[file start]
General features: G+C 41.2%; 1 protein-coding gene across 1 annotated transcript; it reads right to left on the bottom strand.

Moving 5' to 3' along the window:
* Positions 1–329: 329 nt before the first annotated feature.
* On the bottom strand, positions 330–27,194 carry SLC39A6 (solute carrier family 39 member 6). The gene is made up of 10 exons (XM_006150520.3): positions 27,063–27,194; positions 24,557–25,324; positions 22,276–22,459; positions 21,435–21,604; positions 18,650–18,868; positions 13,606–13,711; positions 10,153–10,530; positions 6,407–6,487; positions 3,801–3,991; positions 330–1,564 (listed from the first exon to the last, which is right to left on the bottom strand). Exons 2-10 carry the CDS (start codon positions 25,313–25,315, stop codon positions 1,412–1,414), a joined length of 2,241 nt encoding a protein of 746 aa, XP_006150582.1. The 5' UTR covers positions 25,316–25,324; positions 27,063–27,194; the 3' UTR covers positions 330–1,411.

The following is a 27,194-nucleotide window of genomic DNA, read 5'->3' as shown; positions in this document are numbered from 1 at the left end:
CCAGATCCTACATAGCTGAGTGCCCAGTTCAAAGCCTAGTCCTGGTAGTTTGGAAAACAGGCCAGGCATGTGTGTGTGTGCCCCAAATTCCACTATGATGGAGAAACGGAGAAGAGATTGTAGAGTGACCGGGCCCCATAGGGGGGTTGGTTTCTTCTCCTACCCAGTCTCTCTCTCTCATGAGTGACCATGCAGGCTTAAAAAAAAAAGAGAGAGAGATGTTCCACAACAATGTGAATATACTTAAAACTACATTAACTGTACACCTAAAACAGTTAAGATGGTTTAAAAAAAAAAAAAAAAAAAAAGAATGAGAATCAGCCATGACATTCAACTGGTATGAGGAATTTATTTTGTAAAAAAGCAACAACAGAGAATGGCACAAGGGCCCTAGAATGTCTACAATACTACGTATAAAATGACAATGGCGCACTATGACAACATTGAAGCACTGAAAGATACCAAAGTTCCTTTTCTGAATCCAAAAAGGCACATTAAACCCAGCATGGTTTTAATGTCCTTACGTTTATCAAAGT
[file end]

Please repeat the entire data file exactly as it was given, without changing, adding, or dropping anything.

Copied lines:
General features: G+C 41.2%; 1 protein-coding gene across 1 annotated transcript; it reads right to left on the bottom strand.

Moving 5' to 3' along the window:
* Positions 1–329: 329 nt before the first annotated feature.
* On the bottom strand, positions 330–27,194 carry SLC39A6 (solute carrier family 39 member 6). The gene is made up of 10 exons (XM_006150520.3): positions 27,063–27,194; positions 24,557–25,324; positions 22,276–22,459; positions 21,435–21,604; positions 18,650–18,868; positions 13,606–13,711; positions 10,153–10,530; positions 6,407–6,487; positions 3,801–3,991; positions 330–1,564 (listed from the first exon to the last, which is right to left on the bottom strand). Exons 2-10 carry the CDS (start codon positions 25,313–25,315, stop codon positions 1,412–1,414), a joined length of 2,241 nt encoding a protein of 746 aa, XP_006150582.1. The 5' UTR covers positions 25,316–25,324; positions 27,063–27,194; the 3' UTR covers positions 330–1,411.

The following is a 27,194-nucleotide window of genomic DNA, read 5'->3' as shown; positions in this document are numbered from 1 at the left end:
CCAGATCCTACATAGCTGAGTGCCCAGTTCAAAGCCTAGTCCTGGTAGTTTGGAAAACAGGCCAGGCATGTGTGTGTGTGCCCCAAATTCCACTATGATGGAGAAACGGAGAAGAGATTGTAGAGTGACCGGGCCCCATAGGGGGGTTGGTTTCTTCTCCTACCCAGTCTCTCTCTCTCATGAGTGACCATGCAGGCTTAAAAAAAAAAGAGAGAGAGATGTTCCACAACAATGTGAATATACTTAAAACTACATTAACTGTACACCTAAAACAGTTAAGATGGTTTAAAAAAAAAAAAAAAAAAAAAGAATGAGAATCAGCCATGACATTCAACTGGTATGAGGAATTTATTTTGTAAAAAAGCAACAACAGAGAATGGCACAAGGGCCCTAGAATGTCTACAATACTACGTATAAAATGACAATGGCGCACTATGACAACATTGAAGCACTGAAAGATACCAAAGTTCCTTTTCTGAATCCAAAAAGGCACATTAAACCCAGCATGGTTTTAATGTCCTTACGTTTATCAAAGT